Debt Settlements: Negotiating with Unsecured Creditors
Step 1. Look at the world from the creditor's point of view. Suppose your boss came to you on payday and said that he couldn't pay you the $10,000 in sales commissions you had earned because he used the money to buy himself a new yacht. He asks you to accept this fact, not complain about it, and to forgive him. Would you accept not getting paid? Of course not! You expect to get paid for your labor and you expect to get paid on payday. You made an agreement with your employer when you began working for him and you expect him to hold up to his end of the agreement.
Suppose your boss continues to refuse to pay you the $10,000 sales commission. You finally get fed up with him and decide to hire an attorney to help you get your money. The attorney tells you his fee is $2,500 and you must pay it regardless of whether or not you win the suit and are able to recover collection costs from the defendant. He also tells you that your employer will likely put up a defense and contest owing you money and that this will drag the lawsuit on for at least16 months. In any event, your attorney tells you that it will be at least two years before you see a dime, and that's only if you win.
Are you willing to go ahead with the suit? Probably so, and not just because you're angry or need the money for living expenses, but because your attorney told you that there is a very high chance that you will win. You will have to wait a bit for your money, but eventually, you will get justice. So you tell your attorney to go ahead and file the suit. Your attorney sues your former employer for the $10,000 sales commission plus all costs of collection.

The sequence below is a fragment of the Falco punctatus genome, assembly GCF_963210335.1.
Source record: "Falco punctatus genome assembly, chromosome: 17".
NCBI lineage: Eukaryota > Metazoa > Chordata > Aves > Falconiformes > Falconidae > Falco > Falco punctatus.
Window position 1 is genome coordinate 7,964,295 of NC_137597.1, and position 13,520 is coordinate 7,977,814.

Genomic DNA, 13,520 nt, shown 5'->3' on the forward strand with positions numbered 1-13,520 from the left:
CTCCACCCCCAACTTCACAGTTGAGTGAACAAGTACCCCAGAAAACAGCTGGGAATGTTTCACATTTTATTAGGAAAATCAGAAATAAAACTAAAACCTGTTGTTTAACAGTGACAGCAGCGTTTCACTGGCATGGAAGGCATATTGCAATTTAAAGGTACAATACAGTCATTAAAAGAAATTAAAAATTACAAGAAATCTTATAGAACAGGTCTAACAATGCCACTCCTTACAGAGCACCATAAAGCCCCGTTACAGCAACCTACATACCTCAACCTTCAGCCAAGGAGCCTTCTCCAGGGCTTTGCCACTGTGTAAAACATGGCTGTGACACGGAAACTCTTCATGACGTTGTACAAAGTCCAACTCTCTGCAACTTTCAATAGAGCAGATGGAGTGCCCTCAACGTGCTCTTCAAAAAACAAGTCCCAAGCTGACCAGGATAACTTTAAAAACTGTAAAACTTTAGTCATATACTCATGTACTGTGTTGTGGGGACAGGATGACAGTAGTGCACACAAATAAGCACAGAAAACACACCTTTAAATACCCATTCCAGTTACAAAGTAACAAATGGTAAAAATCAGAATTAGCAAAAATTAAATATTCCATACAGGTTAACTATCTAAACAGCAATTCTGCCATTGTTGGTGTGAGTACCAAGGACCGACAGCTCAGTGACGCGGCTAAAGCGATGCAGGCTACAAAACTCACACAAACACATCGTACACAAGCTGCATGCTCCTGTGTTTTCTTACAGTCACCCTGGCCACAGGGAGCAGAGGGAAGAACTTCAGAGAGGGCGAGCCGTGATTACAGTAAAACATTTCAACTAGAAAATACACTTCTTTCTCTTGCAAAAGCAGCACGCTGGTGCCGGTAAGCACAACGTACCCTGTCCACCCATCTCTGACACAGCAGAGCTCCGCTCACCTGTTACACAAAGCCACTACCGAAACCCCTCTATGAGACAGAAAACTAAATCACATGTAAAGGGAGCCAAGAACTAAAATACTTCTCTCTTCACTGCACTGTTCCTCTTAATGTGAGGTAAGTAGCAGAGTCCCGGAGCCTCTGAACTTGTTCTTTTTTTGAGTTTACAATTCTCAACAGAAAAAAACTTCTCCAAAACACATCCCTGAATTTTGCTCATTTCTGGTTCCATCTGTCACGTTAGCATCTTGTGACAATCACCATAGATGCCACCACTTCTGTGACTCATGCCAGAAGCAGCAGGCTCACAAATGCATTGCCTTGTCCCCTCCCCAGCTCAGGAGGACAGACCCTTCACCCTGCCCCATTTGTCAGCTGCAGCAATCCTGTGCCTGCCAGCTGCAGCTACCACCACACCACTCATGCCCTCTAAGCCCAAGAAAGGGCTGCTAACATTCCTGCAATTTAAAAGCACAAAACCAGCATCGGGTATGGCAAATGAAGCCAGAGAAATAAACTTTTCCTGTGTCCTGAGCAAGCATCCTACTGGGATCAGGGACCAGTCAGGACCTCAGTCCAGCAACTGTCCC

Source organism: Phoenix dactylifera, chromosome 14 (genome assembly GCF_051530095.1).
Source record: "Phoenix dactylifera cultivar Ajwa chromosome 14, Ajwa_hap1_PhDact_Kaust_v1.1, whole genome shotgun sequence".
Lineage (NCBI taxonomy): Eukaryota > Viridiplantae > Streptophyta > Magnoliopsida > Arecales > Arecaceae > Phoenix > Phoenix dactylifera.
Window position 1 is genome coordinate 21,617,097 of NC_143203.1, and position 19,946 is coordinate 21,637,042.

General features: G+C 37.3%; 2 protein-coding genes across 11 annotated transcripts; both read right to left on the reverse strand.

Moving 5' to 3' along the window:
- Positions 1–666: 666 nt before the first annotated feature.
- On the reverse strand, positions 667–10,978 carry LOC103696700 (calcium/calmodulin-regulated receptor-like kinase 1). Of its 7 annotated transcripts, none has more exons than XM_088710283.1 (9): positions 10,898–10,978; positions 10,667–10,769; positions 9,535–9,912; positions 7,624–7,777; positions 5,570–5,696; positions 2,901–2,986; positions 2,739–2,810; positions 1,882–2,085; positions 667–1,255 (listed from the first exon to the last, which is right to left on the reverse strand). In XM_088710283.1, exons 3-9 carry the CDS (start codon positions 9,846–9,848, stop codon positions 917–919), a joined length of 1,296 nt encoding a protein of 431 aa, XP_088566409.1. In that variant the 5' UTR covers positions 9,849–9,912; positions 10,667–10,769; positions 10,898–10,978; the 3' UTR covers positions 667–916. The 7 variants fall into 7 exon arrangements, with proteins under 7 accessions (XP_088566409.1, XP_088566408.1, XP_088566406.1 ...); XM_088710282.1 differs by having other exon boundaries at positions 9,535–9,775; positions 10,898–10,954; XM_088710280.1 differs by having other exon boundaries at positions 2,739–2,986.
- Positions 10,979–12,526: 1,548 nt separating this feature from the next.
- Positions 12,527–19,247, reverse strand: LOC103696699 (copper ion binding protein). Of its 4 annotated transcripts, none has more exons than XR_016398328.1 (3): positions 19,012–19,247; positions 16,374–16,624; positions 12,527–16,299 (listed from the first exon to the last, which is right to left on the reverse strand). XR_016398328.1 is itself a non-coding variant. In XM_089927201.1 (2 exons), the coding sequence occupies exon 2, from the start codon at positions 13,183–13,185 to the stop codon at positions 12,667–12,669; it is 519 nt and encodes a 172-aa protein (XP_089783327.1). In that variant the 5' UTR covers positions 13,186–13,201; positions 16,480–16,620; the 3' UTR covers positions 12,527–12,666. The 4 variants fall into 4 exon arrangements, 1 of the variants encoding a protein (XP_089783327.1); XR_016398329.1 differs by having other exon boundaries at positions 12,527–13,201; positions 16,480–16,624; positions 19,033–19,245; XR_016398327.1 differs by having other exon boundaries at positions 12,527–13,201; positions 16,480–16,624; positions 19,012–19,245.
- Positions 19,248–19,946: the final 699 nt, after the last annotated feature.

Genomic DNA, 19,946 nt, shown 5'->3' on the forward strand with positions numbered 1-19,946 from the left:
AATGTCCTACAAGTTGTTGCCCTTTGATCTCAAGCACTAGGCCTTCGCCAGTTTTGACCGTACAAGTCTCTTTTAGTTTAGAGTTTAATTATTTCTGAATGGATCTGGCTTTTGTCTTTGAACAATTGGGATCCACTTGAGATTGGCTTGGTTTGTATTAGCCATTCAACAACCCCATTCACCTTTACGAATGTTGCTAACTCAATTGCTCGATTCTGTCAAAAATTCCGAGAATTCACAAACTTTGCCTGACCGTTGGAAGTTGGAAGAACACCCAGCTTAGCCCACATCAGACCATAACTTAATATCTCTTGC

When your employer receives your petition, he turns it over to the legal department. The company attorney advises your employer to settle with you because they don't have a leg to stand on. You will most certainly win the suit if it goes to trial. So the company attorney cuts you a check and pays your attorney's fees and all court costs. End of story.
But suppose something else happens when you file suit. Suppose your employer contacts your attorney and tells him that the company is insolvent and about to file bankruptcy. He offers you a settlement of $7,500. Your attorney tells you that the company is filing Chapter 13 bankruptcy and the $10,000 due you will probably never be paid if this happens. Even if you were to get lucky and get something, at most, it would be about 30% of what is due you and that doesn't include your collection costs. And if you do collect, it will be two or three years from now.
Will an unsecured creditor accept your offer of a reduced settlement if you are insolvent and on the verge of filing bankruptcy? Yes, any unsecured creditor probably will. Of course, you might counter offer with $8,000 or maybe $8,500 to try and get as much as you possibly can from your employer, but if the employer won't budge, you will eventually accept the $7,500 as payment in full and write the loss off on your income taxes. You would be a tremendous fool not to get what you can at this point in time.
Your creditors think in much the same way that you do despite the fact that they are big organizations that rake in millions every year. What is the only difference? They aren't interested in revenge or justice. You borrowed money from them and agreed to pay it back. They are willing to fight to get the money you owe them in much the same way that you would fight to get the sales commissions that your boss owes to you.
Seeing the situation from the creditor's point of view will allow you to negotiate much more effectively with them. Just as the employer for the example above did, you must present your arguments in terms of what is best FOR THEM and not you. If there is one thing you must remember when negotiating with creditors, it is the following: A creditor will always choose the option that brings in the most amount of money with the least amount of cost and risk.